How to Get a Better Nights Sleep While Living with Multiple Sclerosis

60% of all those diagnosed with multiple sclerosis (MS) also suffer from some form of sleep disorder. Fatigue is a more common symptom than even the well-known tingling and numbness that patients with MS experience.

Kathleen Costello from the National MS Society explains that we don’t have a concrete, scientific reason why this is the case. But, researchers hypothesize that it is the symptoms of MS that lead to poor rest, and this bad rest builds up over time creating a consistent sleep disorder.

The most common sleep disorders for MS patients are-

  • Insomnia
  • Movement disorder related to sleep
  • Breathing disorder relating to sleep
  • Circadian rhythm disorders

These can affect any MS patient at any age.

Christopher Lock works for Stanford Health Care. He explains how the more nerve transmission is interrupted in the body, the more sleep disruption you’ll experience. In other words, the more progressive your MS, the worse you’ll sleep.

But, that doesn’t mean there aren’t things you can do to improve your sleep. Below are some of the common issues and some potential solutions.

Issues and Solutions


Nocturia is a condition where patients wake up numerous times in the night to use the restroom. It is an issue for 80% of all patients. One way to combat this is to decrease the liquid you consume right before you go to sleep. A reduction/elimination of alcohol and caffeine before bed can be of special benefit.

Muscle Spasms

Muscle spasms, tingling, and numbness are common symptoms of MS. Since the sensory pathways are damaged, the pain sensation is increased. Thankfully, there are some things patients can do to relieve symptoms and ease sleep.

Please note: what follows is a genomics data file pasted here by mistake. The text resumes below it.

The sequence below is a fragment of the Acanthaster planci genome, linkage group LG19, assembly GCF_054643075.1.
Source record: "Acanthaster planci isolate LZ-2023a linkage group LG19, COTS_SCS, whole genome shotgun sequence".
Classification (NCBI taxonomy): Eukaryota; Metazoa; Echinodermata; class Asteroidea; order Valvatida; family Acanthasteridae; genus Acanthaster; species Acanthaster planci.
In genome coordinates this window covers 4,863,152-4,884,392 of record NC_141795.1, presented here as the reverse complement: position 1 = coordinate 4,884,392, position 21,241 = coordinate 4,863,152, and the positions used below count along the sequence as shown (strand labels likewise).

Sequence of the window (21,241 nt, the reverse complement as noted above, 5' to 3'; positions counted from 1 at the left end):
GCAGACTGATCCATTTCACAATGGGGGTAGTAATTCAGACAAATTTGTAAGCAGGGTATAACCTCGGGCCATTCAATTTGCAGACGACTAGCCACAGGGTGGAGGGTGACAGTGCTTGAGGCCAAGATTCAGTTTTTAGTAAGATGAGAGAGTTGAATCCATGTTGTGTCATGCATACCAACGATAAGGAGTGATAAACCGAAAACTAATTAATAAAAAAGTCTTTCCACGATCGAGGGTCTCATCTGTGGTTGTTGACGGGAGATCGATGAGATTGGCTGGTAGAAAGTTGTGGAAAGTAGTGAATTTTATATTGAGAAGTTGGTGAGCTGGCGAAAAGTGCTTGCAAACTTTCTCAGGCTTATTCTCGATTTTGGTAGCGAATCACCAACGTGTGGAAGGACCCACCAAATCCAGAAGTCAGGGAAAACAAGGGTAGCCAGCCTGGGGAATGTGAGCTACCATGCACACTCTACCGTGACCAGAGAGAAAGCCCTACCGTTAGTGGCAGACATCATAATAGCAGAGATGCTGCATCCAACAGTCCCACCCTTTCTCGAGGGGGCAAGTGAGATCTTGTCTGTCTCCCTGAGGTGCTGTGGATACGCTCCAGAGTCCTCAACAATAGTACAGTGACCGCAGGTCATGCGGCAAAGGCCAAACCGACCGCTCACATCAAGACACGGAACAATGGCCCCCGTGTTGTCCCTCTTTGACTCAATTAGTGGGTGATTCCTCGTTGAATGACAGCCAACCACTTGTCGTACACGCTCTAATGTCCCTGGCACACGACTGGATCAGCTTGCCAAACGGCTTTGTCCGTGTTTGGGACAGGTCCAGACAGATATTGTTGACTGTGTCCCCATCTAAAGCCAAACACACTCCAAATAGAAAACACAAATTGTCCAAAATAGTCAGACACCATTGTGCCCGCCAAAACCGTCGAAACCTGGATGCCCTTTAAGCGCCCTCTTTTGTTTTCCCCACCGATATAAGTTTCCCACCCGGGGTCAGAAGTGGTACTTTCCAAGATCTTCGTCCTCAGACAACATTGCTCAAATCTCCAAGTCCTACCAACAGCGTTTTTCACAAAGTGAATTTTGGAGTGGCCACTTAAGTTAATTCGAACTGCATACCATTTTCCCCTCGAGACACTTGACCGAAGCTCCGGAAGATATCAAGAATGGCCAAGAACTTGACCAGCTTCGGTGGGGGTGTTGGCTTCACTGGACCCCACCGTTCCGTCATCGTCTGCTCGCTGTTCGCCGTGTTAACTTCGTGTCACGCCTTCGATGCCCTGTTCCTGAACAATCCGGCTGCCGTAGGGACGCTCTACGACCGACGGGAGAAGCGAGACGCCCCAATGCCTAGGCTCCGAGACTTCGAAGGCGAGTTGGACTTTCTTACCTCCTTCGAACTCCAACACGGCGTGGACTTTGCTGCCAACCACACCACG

Regular exercise, aquatic therapy, and stretching can all provide benefits. Even daily chores and small changes like going up the stairs instead of the elevator can make a difference. Botox can be another option to help to release tension.


If your mental health is not stable, it can be difficult to sleep. Therapy to work through depression and anxiety can be a good option. Short-term relief can be found through progressive muscle relaxation and other relaxation techniques.


1/4th of MS patient face insomnia. But not all of these individuals have received the proper diagnosis or treatment for this condition. If you are suffering from insomnia, there are some medications that can be effective. These are not meant to be used long-term but can be advantageous while you explore other sleep strategies.

Poor Sleep Hygiene

There are some very simple steps we can all take to help improve our sleep environment. For example-

  • Try to go to bed and get up at the same time each day. Be consistent.
  • Sleep in a cool room (between 60 and 67 degrees Fahrenheit)
  • Try to minimize your use of technology right before bed. Lessening blue light stimuli can make sure your circadian rhythm stays in tact.

You can read more about these tips here.

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